Law of the Jungle
France’s Finance Minister Bruno Le Maire said the U.S. needed to “return to reason” and likened “its unilateral trade actions to “the law of the jungle.”

The U.S. must rescind its tariffs on steel and aluminum imports before European countries discuss overhauling aspects of global trade, he said.
“We refuse to negotiate with a gun to the head.”

Diplomatic Wordsmiths
Despite some of the fiery rhetoric surrounding the summit, drafting the final statement
went smoother than it has in a long time, according to several people who participated. The host, Argentina, said consensus was easily reached on Saturday, a day ahead of schedule. Mnuchin himself said it was his easiest communique.

Policy makers are still working towards a unified strategy to oversee digital currencies, which have soared in popularity and pose a challenge to regulators who are concerned about their volatility and potential use in money laundering and tax evasion.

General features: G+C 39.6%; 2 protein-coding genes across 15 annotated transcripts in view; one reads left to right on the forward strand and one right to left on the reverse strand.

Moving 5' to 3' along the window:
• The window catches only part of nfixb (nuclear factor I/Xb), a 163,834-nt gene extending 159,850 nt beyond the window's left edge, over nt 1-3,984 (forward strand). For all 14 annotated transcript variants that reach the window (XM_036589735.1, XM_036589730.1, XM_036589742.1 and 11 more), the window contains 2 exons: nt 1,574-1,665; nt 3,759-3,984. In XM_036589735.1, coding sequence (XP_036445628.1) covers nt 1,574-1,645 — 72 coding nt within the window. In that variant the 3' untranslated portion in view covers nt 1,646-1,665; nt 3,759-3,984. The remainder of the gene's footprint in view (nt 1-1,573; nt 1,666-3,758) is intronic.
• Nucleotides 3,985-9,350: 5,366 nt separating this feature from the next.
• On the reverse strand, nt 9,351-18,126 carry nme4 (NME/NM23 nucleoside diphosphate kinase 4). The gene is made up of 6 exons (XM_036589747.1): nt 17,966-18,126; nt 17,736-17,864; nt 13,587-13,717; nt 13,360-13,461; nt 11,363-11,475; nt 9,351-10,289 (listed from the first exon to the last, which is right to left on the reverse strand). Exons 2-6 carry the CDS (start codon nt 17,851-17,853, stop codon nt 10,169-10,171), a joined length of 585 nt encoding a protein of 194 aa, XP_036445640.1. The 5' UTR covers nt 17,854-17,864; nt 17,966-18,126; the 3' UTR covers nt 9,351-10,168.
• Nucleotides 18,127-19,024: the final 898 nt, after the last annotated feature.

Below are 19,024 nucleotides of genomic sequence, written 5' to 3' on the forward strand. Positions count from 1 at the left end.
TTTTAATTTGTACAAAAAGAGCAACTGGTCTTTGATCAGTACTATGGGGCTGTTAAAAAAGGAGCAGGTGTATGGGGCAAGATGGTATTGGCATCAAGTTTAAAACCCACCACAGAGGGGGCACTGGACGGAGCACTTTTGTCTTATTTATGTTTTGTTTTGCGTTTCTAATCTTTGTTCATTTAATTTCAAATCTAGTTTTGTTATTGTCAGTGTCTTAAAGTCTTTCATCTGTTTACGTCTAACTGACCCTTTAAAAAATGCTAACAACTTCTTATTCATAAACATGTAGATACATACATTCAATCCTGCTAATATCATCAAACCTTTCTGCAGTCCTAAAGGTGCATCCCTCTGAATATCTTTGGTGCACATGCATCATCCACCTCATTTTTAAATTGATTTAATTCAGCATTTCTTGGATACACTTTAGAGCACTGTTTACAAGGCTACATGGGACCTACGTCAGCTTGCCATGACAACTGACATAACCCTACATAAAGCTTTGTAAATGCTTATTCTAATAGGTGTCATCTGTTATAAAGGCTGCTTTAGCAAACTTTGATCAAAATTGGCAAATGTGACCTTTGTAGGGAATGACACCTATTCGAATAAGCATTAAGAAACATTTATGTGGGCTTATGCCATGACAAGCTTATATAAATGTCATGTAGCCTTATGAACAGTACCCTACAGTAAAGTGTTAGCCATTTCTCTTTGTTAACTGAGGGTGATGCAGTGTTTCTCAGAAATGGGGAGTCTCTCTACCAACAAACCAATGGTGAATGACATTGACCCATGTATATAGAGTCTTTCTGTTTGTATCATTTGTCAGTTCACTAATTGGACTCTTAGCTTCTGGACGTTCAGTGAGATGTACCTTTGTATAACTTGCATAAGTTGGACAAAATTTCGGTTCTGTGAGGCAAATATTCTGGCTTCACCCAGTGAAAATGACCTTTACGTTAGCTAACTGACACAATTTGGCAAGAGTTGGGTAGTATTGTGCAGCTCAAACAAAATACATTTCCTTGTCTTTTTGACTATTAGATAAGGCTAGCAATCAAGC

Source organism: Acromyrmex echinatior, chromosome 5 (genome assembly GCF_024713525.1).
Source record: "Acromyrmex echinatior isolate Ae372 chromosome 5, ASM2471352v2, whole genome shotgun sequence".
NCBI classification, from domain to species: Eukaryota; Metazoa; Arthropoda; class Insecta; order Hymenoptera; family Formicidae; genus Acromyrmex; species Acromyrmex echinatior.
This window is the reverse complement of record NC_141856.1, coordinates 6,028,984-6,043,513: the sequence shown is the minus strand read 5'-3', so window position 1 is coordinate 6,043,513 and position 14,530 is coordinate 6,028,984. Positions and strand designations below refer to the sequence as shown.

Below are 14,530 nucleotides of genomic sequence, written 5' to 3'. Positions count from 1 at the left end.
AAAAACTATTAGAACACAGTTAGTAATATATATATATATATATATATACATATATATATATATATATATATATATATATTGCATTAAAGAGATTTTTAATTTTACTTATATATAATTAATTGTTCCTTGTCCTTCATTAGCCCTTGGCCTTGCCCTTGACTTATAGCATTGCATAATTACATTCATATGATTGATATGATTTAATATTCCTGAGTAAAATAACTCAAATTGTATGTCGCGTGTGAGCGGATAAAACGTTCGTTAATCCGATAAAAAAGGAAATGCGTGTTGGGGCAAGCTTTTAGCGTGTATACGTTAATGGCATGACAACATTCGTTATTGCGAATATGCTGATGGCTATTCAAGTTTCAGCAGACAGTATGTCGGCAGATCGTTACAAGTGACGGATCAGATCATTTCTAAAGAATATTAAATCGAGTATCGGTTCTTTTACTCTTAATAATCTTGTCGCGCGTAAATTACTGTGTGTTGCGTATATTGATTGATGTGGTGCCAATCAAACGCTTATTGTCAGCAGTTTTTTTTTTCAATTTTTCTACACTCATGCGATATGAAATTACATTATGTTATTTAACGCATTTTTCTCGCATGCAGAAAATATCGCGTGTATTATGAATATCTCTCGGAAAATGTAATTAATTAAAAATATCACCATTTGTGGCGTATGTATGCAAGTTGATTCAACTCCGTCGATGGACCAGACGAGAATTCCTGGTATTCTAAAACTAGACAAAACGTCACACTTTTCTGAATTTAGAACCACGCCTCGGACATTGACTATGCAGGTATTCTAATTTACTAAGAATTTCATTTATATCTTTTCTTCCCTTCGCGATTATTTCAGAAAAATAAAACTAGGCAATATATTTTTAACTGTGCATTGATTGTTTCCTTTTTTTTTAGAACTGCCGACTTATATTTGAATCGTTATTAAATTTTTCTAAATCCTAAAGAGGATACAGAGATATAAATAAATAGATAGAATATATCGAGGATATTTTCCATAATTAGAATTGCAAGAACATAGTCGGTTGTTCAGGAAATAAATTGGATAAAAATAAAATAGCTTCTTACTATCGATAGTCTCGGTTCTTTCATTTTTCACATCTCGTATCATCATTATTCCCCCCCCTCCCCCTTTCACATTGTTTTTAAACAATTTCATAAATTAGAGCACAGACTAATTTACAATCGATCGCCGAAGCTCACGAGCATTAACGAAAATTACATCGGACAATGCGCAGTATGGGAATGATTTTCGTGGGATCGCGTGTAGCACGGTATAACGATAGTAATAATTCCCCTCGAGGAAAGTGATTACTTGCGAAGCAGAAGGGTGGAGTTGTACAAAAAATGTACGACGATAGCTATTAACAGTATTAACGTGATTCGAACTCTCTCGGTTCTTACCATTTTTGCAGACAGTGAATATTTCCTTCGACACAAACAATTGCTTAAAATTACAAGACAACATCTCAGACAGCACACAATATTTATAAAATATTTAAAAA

The G-20 statement reiterated cryptos lack many of the attributes of sovereign currencies, but delegates provided limited details on any specific and coordinated steps member nations might take to regulate the assets.

Highlights from the G-20 Summit in Buenos Aires This Weekend

Stocks Drop as Investors Mull Growth; Yen Climbs: Markets Wrap — European stocks fell and U.S. equity futures pointed to a weaker open as investors digested warnings from the world’s financial leaders about the impact of protectionism on growth. The yen rose and Japanese government bonds slid on speculation about the Bank of Japan’s stimulus.

Travel companies were the biggest losers in the Stoxx Europe 600 Index after Ryanair posted a 20 percent decline in first quarter profit, while futures on the S&P 500 and Nasdaq were in the red as the finance chiefs from the Group of 20 nations on Sunday warned trade tensions threaten expansion as leading economies fall out of sync. The dollar and Treasuries were steady. Japanese government bonds plunged and the yen rose on reports of possible changes to the nation’s ultra-loose monetary policy, which spurred the central bank to offer to buy an unlimited amount of bonds at a fixed-rate operation. European bonds also fell.